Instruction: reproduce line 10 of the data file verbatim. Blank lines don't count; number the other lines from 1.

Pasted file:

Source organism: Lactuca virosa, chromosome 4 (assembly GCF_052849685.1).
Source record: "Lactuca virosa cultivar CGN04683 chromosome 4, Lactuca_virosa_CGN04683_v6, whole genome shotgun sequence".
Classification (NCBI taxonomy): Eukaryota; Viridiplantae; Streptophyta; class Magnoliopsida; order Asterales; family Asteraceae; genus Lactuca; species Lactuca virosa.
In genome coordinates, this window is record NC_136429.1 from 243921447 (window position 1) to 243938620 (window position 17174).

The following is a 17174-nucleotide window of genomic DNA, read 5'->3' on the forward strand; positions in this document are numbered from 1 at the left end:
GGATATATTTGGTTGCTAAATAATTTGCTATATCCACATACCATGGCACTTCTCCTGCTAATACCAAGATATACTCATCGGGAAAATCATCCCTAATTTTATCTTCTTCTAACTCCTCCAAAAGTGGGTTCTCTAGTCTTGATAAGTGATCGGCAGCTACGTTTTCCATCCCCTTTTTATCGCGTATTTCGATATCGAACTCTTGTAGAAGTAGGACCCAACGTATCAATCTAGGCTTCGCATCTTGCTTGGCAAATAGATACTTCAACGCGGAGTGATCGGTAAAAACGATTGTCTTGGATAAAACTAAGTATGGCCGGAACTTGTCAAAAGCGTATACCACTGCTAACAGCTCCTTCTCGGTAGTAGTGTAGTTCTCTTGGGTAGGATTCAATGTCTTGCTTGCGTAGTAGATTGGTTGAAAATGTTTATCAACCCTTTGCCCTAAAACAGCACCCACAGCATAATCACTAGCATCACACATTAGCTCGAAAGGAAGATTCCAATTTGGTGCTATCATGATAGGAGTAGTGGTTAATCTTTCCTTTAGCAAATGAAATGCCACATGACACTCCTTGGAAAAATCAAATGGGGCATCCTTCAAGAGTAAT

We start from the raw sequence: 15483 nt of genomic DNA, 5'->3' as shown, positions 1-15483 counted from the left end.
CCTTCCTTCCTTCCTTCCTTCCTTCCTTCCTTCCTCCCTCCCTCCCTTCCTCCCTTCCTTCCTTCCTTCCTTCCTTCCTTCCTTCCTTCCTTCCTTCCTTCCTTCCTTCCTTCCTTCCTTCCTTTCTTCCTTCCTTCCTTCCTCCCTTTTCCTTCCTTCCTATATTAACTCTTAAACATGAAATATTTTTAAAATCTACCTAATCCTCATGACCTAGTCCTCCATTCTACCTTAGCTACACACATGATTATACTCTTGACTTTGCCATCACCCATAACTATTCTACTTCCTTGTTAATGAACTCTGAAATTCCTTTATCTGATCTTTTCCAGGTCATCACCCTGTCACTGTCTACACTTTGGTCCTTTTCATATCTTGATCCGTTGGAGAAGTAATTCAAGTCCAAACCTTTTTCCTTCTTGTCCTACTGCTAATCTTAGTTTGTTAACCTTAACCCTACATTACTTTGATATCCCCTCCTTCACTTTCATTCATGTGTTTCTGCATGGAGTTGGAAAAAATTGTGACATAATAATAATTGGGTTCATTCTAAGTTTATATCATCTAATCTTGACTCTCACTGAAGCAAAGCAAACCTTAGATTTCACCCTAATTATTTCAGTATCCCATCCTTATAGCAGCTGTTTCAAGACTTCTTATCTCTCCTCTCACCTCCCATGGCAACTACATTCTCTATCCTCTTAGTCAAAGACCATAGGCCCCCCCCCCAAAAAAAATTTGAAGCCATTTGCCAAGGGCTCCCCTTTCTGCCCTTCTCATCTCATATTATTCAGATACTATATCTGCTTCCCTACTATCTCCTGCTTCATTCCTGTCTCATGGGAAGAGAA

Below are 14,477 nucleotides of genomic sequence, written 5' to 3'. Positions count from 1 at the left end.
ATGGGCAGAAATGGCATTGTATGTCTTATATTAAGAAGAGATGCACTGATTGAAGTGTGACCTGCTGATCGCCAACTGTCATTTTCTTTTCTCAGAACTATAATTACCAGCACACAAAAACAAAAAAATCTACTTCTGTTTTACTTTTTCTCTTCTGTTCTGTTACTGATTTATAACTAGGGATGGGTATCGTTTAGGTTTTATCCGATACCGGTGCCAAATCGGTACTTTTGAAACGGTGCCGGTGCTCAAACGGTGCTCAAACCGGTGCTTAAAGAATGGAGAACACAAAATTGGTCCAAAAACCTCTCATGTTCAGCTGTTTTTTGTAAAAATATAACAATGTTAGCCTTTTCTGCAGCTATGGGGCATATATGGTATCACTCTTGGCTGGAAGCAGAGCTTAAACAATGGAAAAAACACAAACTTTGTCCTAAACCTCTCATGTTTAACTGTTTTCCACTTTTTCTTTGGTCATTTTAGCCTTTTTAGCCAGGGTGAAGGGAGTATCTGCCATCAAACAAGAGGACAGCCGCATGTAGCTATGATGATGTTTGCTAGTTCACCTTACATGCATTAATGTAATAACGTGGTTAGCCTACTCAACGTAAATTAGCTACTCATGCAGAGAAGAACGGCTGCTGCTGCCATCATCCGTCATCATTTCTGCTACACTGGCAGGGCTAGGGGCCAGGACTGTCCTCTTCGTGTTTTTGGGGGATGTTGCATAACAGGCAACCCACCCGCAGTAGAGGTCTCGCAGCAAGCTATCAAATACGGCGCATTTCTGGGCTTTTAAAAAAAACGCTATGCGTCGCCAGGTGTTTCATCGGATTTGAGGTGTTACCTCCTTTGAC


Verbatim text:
ATGGGCAGAAATGGCATTGTATGTCTTATATTAAGAAGAGATGCACTGATTGAAGTGTGACCTGCTGATCGCCAACTGTCATTTTCTTTTCTCAGAACTATAATTACCAGCACACAAAAACAAAAAAATCTACTTCTGTTTTACTTTTTCTCTTCTGTTCTGTTACTGATTTATAACTAGGGATGGGTATCGTTTAGGTTTTATCCGATACCGGTGCCAAATCGGTACTTTTGAAACGGTGCCGGTGCTCAAACGGTGCTCAAACCGGTGCTTAAAGAATGGAGAACACAAAATTGGTCCAAAAACCTCTCATGTTCAGCTGTTTTTTGTAAAAATATAACAATGTTAGCCTTTTCTGCAGCTATGGGGCATATATGGTATCACTCTTGGCTGGAAGCAGAGCTTAAACAATGGAAAAAACACAAACTTTGTCCTAAACCTCTCATGTTTAACTGTTTTCCACTTTTTCTTTGGTCATTTTAGCCTTTTTAGCCAGGGTGAAGGGAGTATCTGCCATCAAACAAGAGGACAGCCGCATGTAGCTATGATGATGTTTGCTAGTTCACCTTACATGCATTAATGTAATAACGTGGTTAGCCTACTCAACGTAAATTAGCTACTCATGCAGAGAAGAACGGCTGCTGCTGCCATCATCCGTCATCATTTCTGCTACACTGGCAGGGCTAGGGGCCAGGACTGTCCTCTTCGTGTTTTTGGGGGATGTTGCATAACAGGCAACCCACCCGCAGTAGAGGTCTCGCAGCAAGCTATCAAATACGGCGCATTTCTGGGCTTTTAAAAAAAACGCTATGCGTCGCCAGGTGTTTCATCGGATTTGAGGTGTTACCTCCTTTGAC